Sunday, 8 February 2015

What do spoons, beans, gorillas, credit cards and envelopes have in common?

They are all ways of describing how M.E affects energy levels! It's a very difficult thing to get your head around (even for sufferers) and I have found these to be the best....


1. The Spoon Theory

This is the one you are most likely to have heard of.

 Link to The Spoon Theory

Summary: Christine Miserandino came up with the Spoon Theory one day whilst sitting at a cafe with her friend. It was a friend who understood the illness and had seen Christine unwell but couldn't quite put herself in her friend's place to imagine what it felt like to be so sick for so long. Christine grabbed some spoons to explain and 'The Spoon Theory' was born. 



Christine MiserandinoChrstine Miosaerandino cam
Christine Miserandino
Christine Miserandino
The Spoon Theory is based on the idea that everyone has a number of spoons (stay with me.... it does make sense.....) A healthy person has an unlimited number of spoons. A sick person has a very limited number of spoons. A spoon is used each time you carry out a task, so in the example they speak of getting ready for work... a spoon for getting out of bed, a spoon for showering, a spoon for getting dressed, a spoon for making breakfast etc. Before you know it you have run out of spoons and you haven't even left the house yet. 


Sometimes in a day I have only 5 spoons. If I use one each time I go to the bathroom (because I have to get out of bed, walk to the bathroom, wash my hands afterwards, get back into bed) then maybe that's all I'll be able to do that day. Some days I have enough spoons to have a shower. Other days I have enough spoons to draw or knit, or go out for an hour or so. It just depends on the day. Bad days = less spoons. 

You might see chronically ill people refer to themselves as 'spoonies', or hear someone offering to 'send spoons'. This is where the spoon references originated from. 

BUT IT'S NOT AS SIMPLE AS SPOONS, because in M.E there is a cumulative effect of overdoing things, or 'Post -Exertional Malaise' (PEM) which means that doing an activity not only uses up spoons, but has an ongoing impact on how many spoons you will have the following day and the day after that.  Which brings us nicely on to beans.




2. Beans 




From the Sweet Briar Sisters (click here for link)


There's not much more to say about this one, it describes life with M.E so well.... except that I love that they prioritise fun and that some things are worth the crash. 

But...... please don't decide for me, it's up to me to decide if it's worth the crash or not thank you very much!









3. The Gorilla in your House

The Gorilla in your House is a useful way of helping others to understand what it is like to 'acquire' a disability by comparing it to suddenly having a gorilla in your house (and the upheaval that this goes on to cause). This resonates strongly with me because in my journey with M.E I have become significantly disabled and have had to make adjustments to my life. The blog post talks of adjustments and acceptance of the gorilla rather than trying to force it to go away, very wise words.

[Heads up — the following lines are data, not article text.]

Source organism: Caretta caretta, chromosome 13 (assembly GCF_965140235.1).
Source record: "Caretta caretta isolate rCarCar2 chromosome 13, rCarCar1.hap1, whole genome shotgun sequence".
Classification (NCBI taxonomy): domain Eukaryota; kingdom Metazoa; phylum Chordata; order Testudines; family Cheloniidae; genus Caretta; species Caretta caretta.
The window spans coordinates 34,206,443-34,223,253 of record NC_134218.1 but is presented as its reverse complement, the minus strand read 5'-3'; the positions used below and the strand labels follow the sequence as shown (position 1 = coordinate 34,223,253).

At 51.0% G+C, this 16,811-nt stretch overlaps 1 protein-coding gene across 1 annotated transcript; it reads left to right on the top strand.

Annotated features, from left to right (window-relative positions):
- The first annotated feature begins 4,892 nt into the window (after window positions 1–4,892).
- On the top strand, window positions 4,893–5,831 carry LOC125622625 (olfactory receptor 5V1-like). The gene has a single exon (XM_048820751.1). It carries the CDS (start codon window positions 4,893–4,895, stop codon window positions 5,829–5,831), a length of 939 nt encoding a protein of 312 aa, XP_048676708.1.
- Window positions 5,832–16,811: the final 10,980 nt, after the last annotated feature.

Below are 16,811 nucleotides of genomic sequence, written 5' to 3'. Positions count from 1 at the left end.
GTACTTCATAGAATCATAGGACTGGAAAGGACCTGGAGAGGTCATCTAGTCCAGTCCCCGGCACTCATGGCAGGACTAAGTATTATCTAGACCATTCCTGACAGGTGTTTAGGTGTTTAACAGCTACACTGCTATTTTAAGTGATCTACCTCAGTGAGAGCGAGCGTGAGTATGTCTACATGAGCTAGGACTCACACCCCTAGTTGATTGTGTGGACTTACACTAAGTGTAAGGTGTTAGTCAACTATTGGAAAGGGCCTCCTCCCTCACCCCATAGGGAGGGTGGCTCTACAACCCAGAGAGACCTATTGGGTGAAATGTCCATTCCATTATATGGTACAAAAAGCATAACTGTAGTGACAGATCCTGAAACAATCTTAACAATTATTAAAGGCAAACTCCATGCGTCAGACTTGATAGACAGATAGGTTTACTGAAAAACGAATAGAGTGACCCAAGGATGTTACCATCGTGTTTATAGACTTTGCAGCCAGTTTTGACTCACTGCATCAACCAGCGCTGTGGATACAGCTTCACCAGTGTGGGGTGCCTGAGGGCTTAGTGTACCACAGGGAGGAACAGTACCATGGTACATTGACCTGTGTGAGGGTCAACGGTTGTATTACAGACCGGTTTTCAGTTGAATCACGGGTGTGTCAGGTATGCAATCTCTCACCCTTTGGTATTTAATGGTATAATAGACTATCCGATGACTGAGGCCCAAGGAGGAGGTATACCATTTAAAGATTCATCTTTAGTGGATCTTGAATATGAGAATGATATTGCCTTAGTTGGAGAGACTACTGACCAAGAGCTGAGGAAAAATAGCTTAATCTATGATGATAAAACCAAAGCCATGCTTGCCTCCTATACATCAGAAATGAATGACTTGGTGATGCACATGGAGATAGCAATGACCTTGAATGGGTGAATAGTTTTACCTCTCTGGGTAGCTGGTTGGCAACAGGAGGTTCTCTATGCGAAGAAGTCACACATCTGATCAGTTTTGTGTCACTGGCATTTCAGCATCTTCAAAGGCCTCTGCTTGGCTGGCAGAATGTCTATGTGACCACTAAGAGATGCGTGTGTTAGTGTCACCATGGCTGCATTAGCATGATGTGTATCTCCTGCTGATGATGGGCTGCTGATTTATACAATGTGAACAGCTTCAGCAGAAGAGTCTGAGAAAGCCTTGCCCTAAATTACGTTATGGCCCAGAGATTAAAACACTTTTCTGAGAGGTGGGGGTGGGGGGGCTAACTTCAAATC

Read the blog post here 



4. Credit card

At a recent conference, Dr Van Ness described having the effect of exercise on patients with M.E and explained it in terms of oxygen deficit. His research showed that patients with M.E had a much higher oxygen deficit after exercise than healthy controls, and he described this in terms of borrowing on a credit card.

For example, an athlete borrows at a rate of 5%, meaning he has little interest or payback afterwards. A healthy person borrows at a rate of 10%, still fairly manageable to pay back. However a person with ME has a 50% rate of interest. So if all three did the same activity, the person with ME would be paying for it long after the others had cleared their debt.

Hopefully that makes a little bit of sense, please watch the video to hear someone who actually knows how to explain it!

Watch the video here 



5. The energy envelope

The final example I'll include here is that of the energy envelope. The energy envelope contains your available energy for the day. (You could say it carries all of your spoons!) If you plan carefully and pace you can live within this amount of energy, without pushing your body to do too much.This is called 'living within the energy envelope'. Living within the energy envelope helps to prevent crashes and get you out of the 'boom and bust' cycle.


The concept of the energy envelope helps me to understand and accept my limitations, and therefore work within them in order to gain some sense of control. If you consistently stay within your energy limits there is a chance that you may be able to gradually increase them.... exciting stuff. It's a way of introducing pacing into your life, and it is definitely worth introducing pacing into your life. Pacing, or living within my energy envelope has had the single most important effect on my symptoms.



 So..... the moral of this post? Use your spoons wisely, keep some in your envelope if you can, look after your beans and accept the gorilla in your house. Easy.
















 

6 comments:

  1. Replies
    1. Thank you Maria, sending you some spoons ;) xx

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  2. Great explanations!! I find coping with lupus and Fibromyalgia very much the same. Trouble is there are just never enough beans!! Take care. Sharon Xx

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    1. Thank you Sharon, sending beans :) xx

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  3. I've never heard of the bean explanation before, it's probably the one i like the best as well, so thanks!

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    1. Thank you Jessica, I'm glad it helped!

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